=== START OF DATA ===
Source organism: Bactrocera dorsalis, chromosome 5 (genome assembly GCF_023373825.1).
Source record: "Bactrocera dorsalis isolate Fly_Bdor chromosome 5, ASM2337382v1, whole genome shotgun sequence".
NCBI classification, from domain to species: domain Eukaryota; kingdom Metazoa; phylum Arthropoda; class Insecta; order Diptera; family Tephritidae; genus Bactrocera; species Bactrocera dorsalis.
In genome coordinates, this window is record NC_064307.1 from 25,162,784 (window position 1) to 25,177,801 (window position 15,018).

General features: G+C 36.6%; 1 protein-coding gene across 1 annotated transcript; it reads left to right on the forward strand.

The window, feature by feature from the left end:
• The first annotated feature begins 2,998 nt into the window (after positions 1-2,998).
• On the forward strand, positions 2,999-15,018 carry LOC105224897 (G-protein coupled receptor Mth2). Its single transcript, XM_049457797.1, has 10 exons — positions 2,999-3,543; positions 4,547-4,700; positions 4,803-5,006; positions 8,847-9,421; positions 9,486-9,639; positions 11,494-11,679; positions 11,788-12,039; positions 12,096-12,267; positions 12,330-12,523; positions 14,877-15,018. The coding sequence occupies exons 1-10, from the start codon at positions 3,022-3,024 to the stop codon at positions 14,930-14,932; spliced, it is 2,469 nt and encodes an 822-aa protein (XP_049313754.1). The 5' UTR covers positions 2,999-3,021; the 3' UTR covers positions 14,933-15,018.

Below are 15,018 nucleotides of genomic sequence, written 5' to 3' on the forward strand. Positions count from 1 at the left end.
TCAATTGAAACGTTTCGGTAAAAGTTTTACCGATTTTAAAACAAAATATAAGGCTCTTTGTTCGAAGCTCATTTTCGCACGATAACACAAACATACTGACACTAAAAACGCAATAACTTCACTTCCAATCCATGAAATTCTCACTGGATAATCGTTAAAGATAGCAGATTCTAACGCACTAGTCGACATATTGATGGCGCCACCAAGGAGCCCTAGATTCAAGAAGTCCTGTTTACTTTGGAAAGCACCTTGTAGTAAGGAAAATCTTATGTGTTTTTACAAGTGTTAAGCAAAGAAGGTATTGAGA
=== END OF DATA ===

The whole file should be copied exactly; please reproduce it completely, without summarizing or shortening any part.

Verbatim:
Source organism: Bactrocera dorsalis, chromosome 5 (genome assembly GCF_023373825.1).
Source record: "Bactrocera dorsalis isolate Fly_Bdor chromosome 5, ASM2337382v1, whole genome shotgun sequence".
NCBI classification, from domain to species: domain Eukaryota; kingdom Metazoa; phylum Arthropoda; class Insecta; order Diptera; family Tephritidae; genus Bactrocera; species Bactrocera dorsalis.
In genome coordinates, this window is record NC_064307.1 from 25,162,784 (window position 1) to 25,177,801 (window position 15,018).

General features: G+C 36.6%; 1 protein-coding gene across 1 annotated transcript; it reads left to right on the forward strand.

The window, feature by feature from the left end:
• The first annotated feature begins 2,998 nt into the window (after positions 1-2,998).
• On the forward strand, positions 2,999-15,018 carry LOC105224897 (G-protein coupled receptor Mth2). Its single transcript, XM_049457797.1, has 10 exons — positions 2,999-3,543; positions 4,547-4,700; positions 4,803-5,006; positions 8,847-9,421; positions 9,486-9,639; positions 11,494-11,679; positions 11,788-12,039; positions 12,096-12,267; positions 12,330-12,523; positions 14,877-15,018. The coding sequence occupies exons 1-10, from the start codon at positions 3,022-3,024 to the stop codon at positions 14,930-14,932; spliced, it is 2,469 nt and encodes an 822-aa protein (XP_049313754.1). The 5' UTR covers positions 2,999-3,021; the 3' UTR covers positions 14,933-15,018.

Below are 15,018 nucleotides of genomic sequence, written 5' to 3' on the forward strand. Positions count from 1 at the left end.
TCAATTGAAACGTTTCGGTAAAAGTTTTACCGATTTTAAAACAAAATATAAGGCTCTTTGTTCGAAGCTCATTTTCGCACGATAACACAAACATACTGACACTAAAAACGCAATAACTTCACTTCCAATCCATGAAATTCTCACTGGATAATCGTTAAAGATAGCAGATTCTAACGCACTAGTCGACATATTGATGGCGCCACCAAGGAGCCCTAGATTCAAGAAGTCCTGTTTACTTTGGAAAGCACCTTGTAGTAAGGAAAATCTTATGTGTTTTTACAAGTGTTAAGCAAAGAAGGTATTGAGA